2011 Highlights: UC IPM Annual Report
Roles of training and experience in pocket gopher control studied
Since baiting and trapping are important for effective pocket gopher control programs, UC IPM Advisor Roger Baldwin conducted research to discover the impact of experience and thorough training on the success rate of pest managers.
In the study, after just three days on the job, novice trappers were able to capture 92% of the number of pocket gophers caught by an expert trapper, while individuals who received a thorough training program on how to apply poison baits were consistently more successful in reducing gopher populations than those who received less extensive training.
There is no substitute for experience when trapping just about any animal. However, this study showed that pocket gophers can be effectively trapped with relatively little experience, thereby increasing the utility of this management option for controlling pocket gophers. Likewise, the gains from a thorough training program for the application of gopher baits are important, since typical training might be only 15 minutes long and cover only the basics of how to identify gopher mounds, how to locate tunnel systems, how to dispense bait via the bait application probe, and how often to apply bait per burrow system.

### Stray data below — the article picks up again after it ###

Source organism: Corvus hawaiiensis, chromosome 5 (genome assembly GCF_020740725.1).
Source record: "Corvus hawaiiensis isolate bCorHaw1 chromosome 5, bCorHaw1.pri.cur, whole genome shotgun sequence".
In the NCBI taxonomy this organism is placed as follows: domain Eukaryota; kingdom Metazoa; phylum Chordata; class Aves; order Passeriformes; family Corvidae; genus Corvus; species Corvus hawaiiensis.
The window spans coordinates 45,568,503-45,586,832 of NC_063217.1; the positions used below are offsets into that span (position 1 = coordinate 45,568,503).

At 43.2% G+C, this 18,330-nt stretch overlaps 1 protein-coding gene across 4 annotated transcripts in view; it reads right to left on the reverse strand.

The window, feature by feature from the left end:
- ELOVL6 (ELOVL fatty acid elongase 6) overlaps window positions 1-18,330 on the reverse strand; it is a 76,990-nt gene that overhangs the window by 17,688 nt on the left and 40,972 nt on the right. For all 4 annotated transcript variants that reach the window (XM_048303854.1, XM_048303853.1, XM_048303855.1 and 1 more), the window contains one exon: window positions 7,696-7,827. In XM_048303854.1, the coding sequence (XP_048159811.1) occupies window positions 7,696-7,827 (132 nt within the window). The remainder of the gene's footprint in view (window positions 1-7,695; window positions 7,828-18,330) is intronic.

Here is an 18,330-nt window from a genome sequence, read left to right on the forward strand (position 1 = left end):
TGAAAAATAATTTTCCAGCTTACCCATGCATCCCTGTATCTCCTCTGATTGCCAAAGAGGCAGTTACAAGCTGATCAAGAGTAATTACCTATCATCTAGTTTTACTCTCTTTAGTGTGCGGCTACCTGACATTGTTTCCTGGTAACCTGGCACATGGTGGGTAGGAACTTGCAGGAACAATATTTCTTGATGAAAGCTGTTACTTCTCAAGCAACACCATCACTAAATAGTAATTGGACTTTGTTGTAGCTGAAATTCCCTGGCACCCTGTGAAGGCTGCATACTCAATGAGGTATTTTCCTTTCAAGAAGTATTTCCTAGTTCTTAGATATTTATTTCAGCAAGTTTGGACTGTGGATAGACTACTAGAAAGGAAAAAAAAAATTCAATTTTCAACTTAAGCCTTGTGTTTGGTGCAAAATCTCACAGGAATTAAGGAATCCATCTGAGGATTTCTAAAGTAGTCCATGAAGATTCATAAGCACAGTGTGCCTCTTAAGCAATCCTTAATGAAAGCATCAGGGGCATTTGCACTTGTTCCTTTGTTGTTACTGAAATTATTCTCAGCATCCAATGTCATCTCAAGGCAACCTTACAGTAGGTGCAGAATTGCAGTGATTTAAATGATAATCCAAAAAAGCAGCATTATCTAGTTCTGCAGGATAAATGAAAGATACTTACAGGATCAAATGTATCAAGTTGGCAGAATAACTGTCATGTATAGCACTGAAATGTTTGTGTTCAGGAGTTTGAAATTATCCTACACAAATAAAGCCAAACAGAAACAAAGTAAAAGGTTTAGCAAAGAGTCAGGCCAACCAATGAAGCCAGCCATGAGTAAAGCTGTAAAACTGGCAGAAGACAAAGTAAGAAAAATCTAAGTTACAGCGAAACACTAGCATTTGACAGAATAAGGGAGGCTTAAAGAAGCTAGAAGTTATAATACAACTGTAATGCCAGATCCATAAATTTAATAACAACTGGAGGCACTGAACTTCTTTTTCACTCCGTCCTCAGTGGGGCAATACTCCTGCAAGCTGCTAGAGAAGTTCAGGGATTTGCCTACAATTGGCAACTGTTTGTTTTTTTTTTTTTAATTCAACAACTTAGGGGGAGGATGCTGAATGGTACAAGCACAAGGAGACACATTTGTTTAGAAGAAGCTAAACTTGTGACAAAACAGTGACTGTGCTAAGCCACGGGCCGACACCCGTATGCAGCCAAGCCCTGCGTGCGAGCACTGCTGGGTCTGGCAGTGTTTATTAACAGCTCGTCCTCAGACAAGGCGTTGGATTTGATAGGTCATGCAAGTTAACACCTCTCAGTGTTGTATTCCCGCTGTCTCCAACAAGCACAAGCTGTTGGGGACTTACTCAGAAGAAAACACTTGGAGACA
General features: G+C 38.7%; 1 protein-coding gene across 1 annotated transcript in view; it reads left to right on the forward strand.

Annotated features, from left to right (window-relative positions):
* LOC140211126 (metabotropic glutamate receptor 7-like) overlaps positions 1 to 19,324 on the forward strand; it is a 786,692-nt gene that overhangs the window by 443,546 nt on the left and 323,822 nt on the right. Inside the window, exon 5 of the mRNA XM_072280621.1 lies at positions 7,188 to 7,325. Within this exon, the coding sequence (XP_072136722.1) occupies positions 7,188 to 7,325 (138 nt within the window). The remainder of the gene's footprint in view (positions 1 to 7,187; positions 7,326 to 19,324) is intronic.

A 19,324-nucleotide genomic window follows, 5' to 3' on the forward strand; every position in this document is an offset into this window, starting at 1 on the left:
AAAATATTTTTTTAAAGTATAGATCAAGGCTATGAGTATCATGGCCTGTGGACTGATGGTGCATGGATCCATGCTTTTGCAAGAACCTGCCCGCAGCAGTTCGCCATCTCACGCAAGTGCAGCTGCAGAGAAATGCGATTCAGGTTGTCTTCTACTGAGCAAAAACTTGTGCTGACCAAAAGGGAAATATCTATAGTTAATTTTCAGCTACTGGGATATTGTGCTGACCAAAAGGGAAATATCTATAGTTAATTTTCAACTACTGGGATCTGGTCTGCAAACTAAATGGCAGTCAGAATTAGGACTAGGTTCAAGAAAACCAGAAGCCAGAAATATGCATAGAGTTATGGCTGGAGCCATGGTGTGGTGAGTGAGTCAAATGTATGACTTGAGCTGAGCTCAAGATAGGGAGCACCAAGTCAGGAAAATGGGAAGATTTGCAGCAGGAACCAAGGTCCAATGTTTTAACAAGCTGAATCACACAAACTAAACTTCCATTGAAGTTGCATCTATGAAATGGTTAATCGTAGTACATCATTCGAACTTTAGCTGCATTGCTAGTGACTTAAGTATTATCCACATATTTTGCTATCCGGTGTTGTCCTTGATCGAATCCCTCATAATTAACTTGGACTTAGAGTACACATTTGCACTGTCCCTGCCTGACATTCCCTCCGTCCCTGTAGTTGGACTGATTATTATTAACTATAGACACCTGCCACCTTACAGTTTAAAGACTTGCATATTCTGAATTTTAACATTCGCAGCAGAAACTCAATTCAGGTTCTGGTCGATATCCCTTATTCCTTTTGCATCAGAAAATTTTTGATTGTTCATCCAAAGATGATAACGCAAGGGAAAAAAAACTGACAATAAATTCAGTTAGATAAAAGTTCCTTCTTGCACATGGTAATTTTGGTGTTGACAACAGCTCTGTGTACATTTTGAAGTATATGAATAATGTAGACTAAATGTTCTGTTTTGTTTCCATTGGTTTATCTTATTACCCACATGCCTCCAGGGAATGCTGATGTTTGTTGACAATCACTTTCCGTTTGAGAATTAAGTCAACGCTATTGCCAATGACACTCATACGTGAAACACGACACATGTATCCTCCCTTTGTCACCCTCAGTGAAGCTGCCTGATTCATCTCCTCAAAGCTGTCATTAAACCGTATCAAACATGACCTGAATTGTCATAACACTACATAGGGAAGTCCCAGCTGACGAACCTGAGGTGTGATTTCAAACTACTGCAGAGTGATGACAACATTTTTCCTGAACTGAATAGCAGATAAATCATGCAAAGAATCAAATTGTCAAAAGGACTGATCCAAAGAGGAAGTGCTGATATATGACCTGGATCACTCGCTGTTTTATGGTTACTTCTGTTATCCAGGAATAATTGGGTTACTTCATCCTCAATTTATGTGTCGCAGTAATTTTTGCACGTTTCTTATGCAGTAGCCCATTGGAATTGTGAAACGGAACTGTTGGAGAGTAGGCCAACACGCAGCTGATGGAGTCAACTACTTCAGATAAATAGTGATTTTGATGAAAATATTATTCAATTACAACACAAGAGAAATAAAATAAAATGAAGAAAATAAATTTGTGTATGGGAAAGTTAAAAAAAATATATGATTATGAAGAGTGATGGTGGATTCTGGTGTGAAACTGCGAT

While baiting can provide a relatively quick method for treating a large number of gopher burrow systems, even with proper training, baiting alone may still not attain the level of control needed to effectively manage gopher populations. Based on the high success rate of well-trained novice trappers and the absence of secondary toxicity with trapping, Baldwin recommends that trapping be considered as part of an IPM program for controlling gophers.
Pocket gophers are one of the most damaging wildlife pests in California. Baiting is generally considered quicker to apply than trapping, but trapping is more likely to reduce populations below an economic threshold.
UC IPM's Extension IPM Demonstration Grants Program funded the training study, while Cooperative Extension advisors John Roncoroni, Rhonda Smith, and Steven Swain collaborated on the project.
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